Bloomberg News

Crude, Silver Climb; Corn Futures Advance: Commodities at Close

June 28, 2012

The Standard & Poor’s GSCI gauge of 24 commodities fell 0.4 percent to 574.93 at 4:21 p.m. Singapore time. The UBS Bloomberg CMCI index of 26 raw materials dropped 0.21 percent to 1440.559.

CRUDE OIL

Oil declined in London for the first time in five days as the leaders of the European Union gathered in Brussels for a two-day summit.

Brent oil for August settlement fell as much as 66 cents to $92.84 a barrel and was at $93.02 at 8:44 a.m. on the London- based ICE Futures Europe exchange. The European benchmark’s premium to New York-traded West Texas Intermediate narrowed to $12.90 from $12.84 yesterday. Brent has lost 24 percent this quarter, the steepest slide since the last three months of 2008.

PRECIOUS METALS

Gold climbed, paring the biggest quarterly decline since the collapse of Lehman Brothers Holdings Inc., before European leaders meet to discuss the debt crisis.

Spot gold rose as much as 0.3 percent to $1,579.15 an ounce, and was at $1,575.48 by 2:39 p.m. in Singapore. The metal has lost 5.5 percent since March 30, set for the worst showing since the three months to September 2008, as investors favored the dollar as a hedge against market turmoil.

August-delivery gold was little changed at $1,576.40 an ounce on the Comex in New York, after declining 0.3 percent earlier. The Dollar Index is 4.2 percent higher this quarter, while the Standard & Poor’s GSCI Index of commodities has lost 16 percent.

Spot silver rose for the first time in three days, gaining as much as 0.8 percent to $27.1425 an ounce, and was last at $27.0225. The worst-performing precious metal this quarter is 16 percent lower since the end of March, set for the worst quarterly loss since the three months to September 2008.

Cash platinum climbed as much as 0.6 percent to $1,418.25 an ounce, advancing for the first day in three. The metal, last trading at $1,413.48, is down 14 percent this quarter, poised for the worst performance since the period to September 2008.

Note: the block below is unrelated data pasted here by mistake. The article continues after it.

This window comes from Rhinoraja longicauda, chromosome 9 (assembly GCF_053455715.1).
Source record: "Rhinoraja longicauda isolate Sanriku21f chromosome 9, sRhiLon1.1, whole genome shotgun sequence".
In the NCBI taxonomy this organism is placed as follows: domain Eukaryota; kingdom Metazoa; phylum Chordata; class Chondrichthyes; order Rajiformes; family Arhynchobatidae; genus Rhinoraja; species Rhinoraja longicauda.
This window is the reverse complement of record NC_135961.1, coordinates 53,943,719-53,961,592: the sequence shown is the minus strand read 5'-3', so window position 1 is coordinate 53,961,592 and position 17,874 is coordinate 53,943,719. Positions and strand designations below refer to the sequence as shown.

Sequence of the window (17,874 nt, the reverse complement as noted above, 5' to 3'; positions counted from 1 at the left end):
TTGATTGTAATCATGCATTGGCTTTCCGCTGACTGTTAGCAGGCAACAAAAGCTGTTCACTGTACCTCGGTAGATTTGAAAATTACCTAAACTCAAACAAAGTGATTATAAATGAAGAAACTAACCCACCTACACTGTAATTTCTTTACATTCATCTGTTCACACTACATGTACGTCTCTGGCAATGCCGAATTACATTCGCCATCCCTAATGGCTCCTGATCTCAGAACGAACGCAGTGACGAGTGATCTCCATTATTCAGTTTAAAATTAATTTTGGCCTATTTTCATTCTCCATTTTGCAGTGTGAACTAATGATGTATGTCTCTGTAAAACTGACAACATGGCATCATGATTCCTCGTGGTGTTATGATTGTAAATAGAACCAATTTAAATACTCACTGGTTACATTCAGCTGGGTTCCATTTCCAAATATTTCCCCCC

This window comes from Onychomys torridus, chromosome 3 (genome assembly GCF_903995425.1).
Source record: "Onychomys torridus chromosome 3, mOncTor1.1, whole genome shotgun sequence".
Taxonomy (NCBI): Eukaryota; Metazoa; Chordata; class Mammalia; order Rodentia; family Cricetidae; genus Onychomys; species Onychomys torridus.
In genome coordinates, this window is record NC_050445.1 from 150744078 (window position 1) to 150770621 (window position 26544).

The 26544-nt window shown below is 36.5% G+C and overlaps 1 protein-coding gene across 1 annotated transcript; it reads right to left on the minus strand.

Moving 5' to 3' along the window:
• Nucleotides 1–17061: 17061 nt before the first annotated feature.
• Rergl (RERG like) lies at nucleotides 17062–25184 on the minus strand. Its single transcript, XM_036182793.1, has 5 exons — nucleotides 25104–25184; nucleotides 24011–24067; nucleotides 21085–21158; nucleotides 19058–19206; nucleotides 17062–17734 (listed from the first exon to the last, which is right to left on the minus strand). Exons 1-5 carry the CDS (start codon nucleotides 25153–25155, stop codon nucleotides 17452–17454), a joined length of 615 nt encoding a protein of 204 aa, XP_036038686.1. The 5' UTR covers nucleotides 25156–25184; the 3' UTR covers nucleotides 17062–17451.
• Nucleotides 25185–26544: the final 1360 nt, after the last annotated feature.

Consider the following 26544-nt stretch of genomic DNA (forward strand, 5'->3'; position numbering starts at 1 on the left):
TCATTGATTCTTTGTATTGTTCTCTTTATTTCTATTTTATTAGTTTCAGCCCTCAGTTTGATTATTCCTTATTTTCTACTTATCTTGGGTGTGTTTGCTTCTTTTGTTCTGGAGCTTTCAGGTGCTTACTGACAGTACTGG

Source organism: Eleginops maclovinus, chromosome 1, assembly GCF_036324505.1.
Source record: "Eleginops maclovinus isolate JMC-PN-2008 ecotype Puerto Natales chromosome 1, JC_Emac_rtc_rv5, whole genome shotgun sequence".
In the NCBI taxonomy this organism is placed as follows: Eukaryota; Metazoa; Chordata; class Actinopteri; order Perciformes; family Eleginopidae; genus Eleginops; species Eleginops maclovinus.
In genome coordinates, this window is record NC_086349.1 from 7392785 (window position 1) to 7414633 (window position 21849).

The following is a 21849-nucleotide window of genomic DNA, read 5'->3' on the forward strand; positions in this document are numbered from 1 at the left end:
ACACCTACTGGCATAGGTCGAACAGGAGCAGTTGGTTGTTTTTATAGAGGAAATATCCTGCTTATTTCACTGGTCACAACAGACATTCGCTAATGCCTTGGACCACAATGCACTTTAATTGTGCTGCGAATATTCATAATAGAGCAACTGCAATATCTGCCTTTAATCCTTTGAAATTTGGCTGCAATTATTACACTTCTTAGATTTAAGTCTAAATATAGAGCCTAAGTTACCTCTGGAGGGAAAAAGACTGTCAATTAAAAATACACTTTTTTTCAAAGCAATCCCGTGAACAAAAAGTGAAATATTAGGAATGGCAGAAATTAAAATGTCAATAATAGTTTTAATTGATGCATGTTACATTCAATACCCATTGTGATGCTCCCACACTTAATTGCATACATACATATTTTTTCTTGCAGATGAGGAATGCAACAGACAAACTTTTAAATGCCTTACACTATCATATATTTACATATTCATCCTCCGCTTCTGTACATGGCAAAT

BASE METALS

Copper climbed for a fourth day after reports showed U.S. home sales and durable goods orders rose more than expected.

Three-month copper advanced as much as 0.6 percent to $7,449.50 a metric ton on the London Metal Exchange, the highest since June 21. The contract traded at $7,436.25 by 3 p.m. Shanghai time, and is set for a 12 percent slump this quarter, the worst performance since the three months ended September.

GRAINS, OILSEEDS, SOFT COMMODITIES

Corn futures advanced, extending the biggest four-day rally in 14 months, as dry, hot weather deepens yield losses in the U.S., threatening global supply.

December-delivery corn gained 0.9 percent to $6.3875 a bushel on the Chicago Board of Trade at 3:03 p.m. Singapore time, after surging 15 percent in the past four days.

Soybeans for November delivery were little changed at $14.135 a bushel in Chicago, while wheat for September delivery lost 0.2 percent to $7.4975 a bushel.

Rubber advanced to a one-week high after U.S. and Japanese economic data beat forecasts and Thailand, the world’s biggest supplier, said it will discuss possible curbs on exports with Indonesia and Malaysia.

The December-delivery contract gained 2.1 percent to end at 240.3 yen a kilogram ($3,025 a metric ton), the highest settlement level since June 21, on the Tokyo Commodity Exchange. The most-active contract has plunged 26 percent this quarter, the worst performance since the final three months of 2008, on concern that Europe’s debt crisis may derail the global recovery.

Palm oil dropped for a second day on speculation that output will climb in Malaysia, the second-largest producer, boosting global cooking-oil inventories.

To contact the reporter on this story: Sharon Chen in Singapore at schen462@bloomberg.net

To contact the editor responsible for this story: Alexander Kwiatkowski at akwiatkowsk2@bloomberg.net


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